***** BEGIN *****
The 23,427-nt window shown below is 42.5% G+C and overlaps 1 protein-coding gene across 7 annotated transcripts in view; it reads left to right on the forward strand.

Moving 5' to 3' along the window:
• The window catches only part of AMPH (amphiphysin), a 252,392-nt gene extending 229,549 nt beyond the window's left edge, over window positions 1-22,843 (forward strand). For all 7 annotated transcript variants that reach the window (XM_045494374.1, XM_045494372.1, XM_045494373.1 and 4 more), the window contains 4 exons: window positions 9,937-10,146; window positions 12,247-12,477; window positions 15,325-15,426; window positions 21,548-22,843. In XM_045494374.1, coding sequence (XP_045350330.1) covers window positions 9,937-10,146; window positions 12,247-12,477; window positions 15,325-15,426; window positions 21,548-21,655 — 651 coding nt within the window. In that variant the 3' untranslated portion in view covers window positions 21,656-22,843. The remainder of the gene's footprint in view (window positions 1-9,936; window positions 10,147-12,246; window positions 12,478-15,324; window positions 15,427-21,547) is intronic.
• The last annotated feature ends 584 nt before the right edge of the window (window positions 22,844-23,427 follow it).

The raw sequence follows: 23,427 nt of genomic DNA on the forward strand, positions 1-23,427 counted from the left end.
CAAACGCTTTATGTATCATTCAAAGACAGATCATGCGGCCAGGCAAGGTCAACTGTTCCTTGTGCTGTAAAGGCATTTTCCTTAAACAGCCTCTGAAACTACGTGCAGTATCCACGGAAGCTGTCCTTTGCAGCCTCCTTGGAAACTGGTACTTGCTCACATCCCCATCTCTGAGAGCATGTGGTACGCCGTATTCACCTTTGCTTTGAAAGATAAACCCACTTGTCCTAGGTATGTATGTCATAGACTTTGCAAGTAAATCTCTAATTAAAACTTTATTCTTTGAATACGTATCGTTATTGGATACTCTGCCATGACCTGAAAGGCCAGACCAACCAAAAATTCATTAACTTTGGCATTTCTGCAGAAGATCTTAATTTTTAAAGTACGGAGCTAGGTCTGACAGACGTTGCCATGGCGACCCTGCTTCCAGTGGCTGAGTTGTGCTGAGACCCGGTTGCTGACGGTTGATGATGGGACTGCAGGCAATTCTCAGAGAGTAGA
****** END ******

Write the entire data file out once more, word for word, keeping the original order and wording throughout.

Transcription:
The 23,427-nt window shown below is 42.5% G+C and overlaps 1 protein-coding gene across 7 annotated transcripts in view; it reads left to right on the forward strand.

Moving 5' to 3' along the window:
• The window catches only part of AMPH (amphiphysin), a 252,392-nt gene extending 229,549 nt beyond the window's left edge, over window positions 1-22,843 (forward strand). For all 7 annotated transcript variants that reach the window (XM_045494374.1, XM_045494372.1, XM_045494373.1 and 4 more), the window contains 4 exons: window positions 9,937-10,146; window positions 12,247-12,477; window positions 15,325-15,426; window positions 21,548-22,843. In XM_045494374.1, coding sequence (XP_045350330.1) covers window positions 9,937-10,146; window positions 12,247-12,477; window positions 15,325-15,426; window positions 21,548-21,655 — 651 coding nt within the window. In that variant the 3' untranslated portion in view covers window positions 21,656-22,843. The remainder of the gene's footprint in view (window positions 1-9,936; window positions 10,147-12,246; window positions 12,478-15,324; window positions 15,427-21,547) is intronic.
• The last annotated feature ends 584 nt before the right edge of the window (window positions 22,844-23,427 follow it).

The raw sequence follows: 23,427 nt of genomic DNA on the forward strand, positions 1-23,427 counted from the left end.
CAAACGCTTTATGTATCATTCAAAGACAGATCATGCGGCCAGGCAAGGTCAACTGTTCCTTGTGCTGTAAAGGCATTTTCCTTAAACAGCCTCTGAAACTACGTGCAGTATCCACGGAAGCTGTCCTTTGCAGCCTCCTTGGAAACTGGTACTTGCTCACATCCCCATCTCTGAGAGCATGTGGTACGCCGTATTCACCTTTGCTTTGAAAGATAAACCCACTTGTCCTAGGTATGTATGTCATAGACTTTGCAAGTAAATCTCTAATTAAAACTTTATTCTTTGAATACGTATCGTTATTGGATACTCTGCCATGACCTGAAAGGCCAGACCAACCAAAAATTCATTAACTTTGGCATTTCTGCAGAAGATCTTAATTTTTAAAGTACGGAGCTAGGTCTGACAGACGTTGCCATGGCGACCCTGCTTCCAGTGGCTGAGTTGTGCTGAGACCCGGTTGCTGACGGTTGATGATGGGACTGCAGGCAATTCTCAGAGAGTAGA